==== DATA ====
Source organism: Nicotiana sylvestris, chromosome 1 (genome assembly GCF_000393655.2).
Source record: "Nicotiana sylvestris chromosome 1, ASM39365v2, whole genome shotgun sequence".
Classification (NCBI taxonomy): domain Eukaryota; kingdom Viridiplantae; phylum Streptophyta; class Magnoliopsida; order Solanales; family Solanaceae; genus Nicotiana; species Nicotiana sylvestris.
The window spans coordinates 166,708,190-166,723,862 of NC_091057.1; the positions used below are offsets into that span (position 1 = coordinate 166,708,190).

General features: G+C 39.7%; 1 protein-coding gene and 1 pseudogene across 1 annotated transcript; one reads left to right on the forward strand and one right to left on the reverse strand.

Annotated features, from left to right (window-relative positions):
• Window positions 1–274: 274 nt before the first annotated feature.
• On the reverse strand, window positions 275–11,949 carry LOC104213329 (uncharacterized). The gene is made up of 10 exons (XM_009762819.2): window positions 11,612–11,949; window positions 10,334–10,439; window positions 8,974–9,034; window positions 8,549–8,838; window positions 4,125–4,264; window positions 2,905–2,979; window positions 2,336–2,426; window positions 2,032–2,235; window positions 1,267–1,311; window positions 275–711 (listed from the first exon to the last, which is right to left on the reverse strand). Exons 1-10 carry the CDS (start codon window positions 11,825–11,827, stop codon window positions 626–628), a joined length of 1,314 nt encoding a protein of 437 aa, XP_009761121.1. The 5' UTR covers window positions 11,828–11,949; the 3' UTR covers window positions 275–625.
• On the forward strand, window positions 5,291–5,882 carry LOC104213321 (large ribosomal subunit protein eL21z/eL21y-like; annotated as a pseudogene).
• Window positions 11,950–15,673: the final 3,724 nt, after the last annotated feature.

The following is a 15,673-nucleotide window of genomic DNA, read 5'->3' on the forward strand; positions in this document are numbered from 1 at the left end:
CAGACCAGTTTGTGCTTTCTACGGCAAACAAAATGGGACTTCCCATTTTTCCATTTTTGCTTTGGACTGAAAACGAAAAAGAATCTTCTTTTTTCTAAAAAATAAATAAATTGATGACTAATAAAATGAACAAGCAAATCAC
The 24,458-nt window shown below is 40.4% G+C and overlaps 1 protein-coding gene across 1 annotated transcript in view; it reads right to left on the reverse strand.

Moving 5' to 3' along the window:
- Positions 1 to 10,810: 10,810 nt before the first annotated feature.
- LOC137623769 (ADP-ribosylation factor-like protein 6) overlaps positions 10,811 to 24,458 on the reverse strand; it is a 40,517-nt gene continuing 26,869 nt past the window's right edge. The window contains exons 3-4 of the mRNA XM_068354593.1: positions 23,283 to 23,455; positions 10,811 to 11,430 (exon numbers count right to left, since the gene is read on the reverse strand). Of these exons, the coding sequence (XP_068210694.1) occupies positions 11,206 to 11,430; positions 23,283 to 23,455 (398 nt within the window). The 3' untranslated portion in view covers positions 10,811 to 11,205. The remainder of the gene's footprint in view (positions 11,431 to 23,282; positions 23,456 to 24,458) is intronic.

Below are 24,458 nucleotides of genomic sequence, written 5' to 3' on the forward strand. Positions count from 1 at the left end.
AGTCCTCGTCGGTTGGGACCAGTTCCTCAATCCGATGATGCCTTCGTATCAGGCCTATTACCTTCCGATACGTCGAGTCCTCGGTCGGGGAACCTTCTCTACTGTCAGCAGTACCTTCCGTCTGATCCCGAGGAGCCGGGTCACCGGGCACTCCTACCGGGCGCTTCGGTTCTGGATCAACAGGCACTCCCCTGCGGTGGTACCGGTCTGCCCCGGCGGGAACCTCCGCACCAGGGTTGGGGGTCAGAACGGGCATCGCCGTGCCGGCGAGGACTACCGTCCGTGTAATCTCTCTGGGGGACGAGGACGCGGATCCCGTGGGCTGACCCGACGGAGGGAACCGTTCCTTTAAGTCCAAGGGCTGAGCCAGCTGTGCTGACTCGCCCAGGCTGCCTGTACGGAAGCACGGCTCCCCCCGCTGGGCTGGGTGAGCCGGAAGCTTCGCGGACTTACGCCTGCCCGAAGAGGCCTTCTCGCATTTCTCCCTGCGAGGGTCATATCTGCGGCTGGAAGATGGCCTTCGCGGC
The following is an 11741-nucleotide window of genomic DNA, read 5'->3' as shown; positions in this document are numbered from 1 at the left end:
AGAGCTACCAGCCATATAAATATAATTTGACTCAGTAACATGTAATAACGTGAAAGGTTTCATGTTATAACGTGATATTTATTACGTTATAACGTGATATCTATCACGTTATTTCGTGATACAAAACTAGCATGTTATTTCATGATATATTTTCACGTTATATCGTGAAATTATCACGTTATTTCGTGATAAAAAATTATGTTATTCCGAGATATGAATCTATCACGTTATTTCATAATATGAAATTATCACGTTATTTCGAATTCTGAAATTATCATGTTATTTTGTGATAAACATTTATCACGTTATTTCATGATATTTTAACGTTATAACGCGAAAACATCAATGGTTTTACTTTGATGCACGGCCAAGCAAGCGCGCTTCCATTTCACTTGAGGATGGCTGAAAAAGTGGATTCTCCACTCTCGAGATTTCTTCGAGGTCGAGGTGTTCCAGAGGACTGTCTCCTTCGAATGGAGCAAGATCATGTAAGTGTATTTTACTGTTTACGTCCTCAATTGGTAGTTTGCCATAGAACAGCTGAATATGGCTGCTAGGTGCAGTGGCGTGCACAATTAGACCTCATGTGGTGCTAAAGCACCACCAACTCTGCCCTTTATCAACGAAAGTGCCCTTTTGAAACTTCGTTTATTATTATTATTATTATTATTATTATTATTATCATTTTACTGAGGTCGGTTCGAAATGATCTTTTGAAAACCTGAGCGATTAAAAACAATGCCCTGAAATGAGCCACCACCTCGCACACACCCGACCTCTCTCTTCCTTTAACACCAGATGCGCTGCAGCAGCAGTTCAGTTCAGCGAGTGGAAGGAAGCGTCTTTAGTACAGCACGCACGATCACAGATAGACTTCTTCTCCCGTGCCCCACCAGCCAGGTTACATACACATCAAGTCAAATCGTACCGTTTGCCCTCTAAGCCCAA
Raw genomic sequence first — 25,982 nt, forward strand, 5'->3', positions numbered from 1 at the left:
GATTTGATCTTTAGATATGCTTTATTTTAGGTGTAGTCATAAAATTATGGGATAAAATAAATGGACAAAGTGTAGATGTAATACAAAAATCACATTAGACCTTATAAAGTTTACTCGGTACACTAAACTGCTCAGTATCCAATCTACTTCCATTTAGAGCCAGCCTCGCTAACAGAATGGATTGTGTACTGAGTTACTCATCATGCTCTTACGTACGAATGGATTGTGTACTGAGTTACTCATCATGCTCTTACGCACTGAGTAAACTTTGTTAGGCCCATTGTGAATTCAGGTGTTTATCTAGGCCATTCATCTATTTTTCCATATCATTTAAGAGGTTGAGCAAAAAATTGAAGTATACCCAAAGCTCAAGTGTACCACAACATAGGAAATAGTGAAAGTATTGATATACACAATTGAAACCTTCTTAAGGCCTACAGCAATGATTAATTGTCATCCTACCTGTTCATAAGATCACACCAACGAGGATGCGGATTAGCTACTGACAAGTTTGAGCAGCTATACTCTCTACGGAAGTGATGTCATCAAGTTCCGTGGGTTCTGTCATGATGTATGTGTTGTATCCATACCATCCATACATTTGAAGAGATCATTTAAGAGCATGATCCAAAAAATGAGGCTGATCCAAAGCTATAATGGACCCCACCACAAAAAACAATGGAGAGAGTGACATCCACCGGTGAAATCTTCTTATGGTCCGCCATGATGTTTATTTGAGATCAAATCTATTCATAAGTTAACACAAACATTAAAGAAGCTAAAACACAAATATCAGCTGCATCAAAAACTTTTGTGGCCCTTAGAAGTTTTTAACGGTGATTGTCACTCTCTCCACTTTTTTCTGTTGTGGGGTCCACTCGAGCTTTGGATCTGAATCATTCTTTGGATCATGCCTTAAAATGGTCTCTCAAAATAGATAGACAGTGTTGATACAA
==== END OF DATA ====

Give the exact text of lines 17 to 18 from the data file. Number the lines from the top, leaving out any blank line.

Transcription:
Below are 24,458 nucleotides of genomic sequence, written 5' to 3' on the forward strand. Positions count from 1 at the left end.
AGTCCTCGTCGGTTGGGACCAGTTCCTCAATCCGATGATGCCTTCGTATCAGGCCTATTACCTTCCGATACGTCGAGTCCTCGGTCGGGGAACCTTCTCTACTGTCAGCAGTACCTTCCGTCTGATCCCGAGGAGCCGGGTCACCGGGCACTCCTACCGGGCGCTTCGGTTCTGGATCAACAGGCACTCCCCTGCGGTGGTACCGGTCTGCCCCGGCGGGAACCTCCGCACCAGGGTTGGGGGTCAGAACGGGCATCGCCGTGCCGGCGAGGACTACCGTCCGTGTAATCTCTCTGGGGGACGAGGACGCGGATCCCGTGGGCTGACCCGACGGAGGGAACCGTTCCTTTAAGTCCAAGGGCTGAGCCAGCTGTGCTGACTCGCCCAGGCTGCCTGTACGGAAGCACGGCTCCCCCCGCTGGGCTGGGTGAGCCGGAAGCTTCGCGGACTTACGCCTGCCCGAAGAGGCCTTCTCGCATTTCTCCCTGCGAGGGTCATATCTGCGGCTGGAAGATGGCCTTCGCGGC